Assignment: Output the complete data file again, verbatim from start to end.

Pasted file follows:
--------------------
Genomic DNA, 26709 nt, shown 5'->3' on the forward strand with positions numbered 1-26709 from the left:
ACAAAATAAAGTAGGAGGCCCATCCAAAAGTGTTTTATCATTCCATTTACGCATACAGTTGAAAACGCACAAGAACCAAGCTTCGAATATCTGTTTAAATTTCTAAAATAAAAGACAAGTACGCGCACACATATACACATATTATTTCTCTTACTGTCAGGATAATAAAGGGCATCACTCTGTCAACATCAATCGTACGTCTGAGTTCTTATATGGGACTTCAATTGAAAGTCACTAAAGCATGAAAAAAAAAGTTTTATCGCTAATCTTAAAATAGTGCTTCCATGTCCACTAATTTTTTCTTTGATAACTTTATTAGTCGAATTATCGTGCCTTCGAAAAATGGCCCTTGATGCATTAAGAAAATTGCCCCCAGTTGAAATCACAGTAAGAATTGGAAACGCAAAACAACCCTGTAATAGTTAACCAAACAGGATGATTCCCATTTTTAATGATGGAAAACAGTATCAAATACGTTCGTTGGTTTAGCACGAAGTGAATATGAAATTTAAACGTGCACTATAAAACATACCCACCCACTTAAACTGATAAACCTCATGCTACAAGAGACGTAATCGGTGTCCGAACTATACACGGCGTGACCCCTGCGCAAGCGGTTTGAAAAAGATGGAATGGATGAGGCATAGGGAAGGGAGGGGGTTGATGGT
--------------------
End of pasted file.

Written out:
Genomic DNA, 26709 nt, shown 5'->3' on the forward strand with positions numbered 1-26709 from the left:
ACAAAATAAAGTAGGAGGCCCATCCAAAAGTGTTTTATCATTCCATTTACGCATACAGTTGAAAACGCACAAGAACCAAGCTTCGAATATCTGTTTAAATTTCTAAAATAAAAGACAAGTACGCGCACACATATACACATATTATTTCTCTTACTGTCAGGATAATAAAGGGCATCACTCTGTCAACATCAATCGTACGTCTGAGTTCTTATATGGGACTTCAATTGAAAGTCACTAAAGCATGAAAAAAAAAGTTTTATCGCTAATCTTAAAATAGTGCTTCCATGTCCACTAATTTTTTCTTTGATAACTTTATTAGTCGAATTATCGTGCCTTCGAAAAATGGCCCTTGATGCATTAAGAAAATTGCCCCCAGTTGAAATCACAGTAAGAATTGGAAACGCAAAACAACCCTGTAATAGTTAACCAAACAGGATGATTCCCATTTTTAATGATGGAAAACAGTATCAAATACGTTCGTTGGTTTAGCACGAAGTGAATATGAAATTTAAACGTGCACTATAAAACATACCCACCCACTTAAACTGATAAACCTCATGCTACAAGAGACGTAATCGGTGTCCGAACTATACACGGCGTGACCCCTGCGCAAGCGGTTTGAAAAAGATGGAATGGATGAGGCATAGGGAAGGGAGGGGGTTGATGGT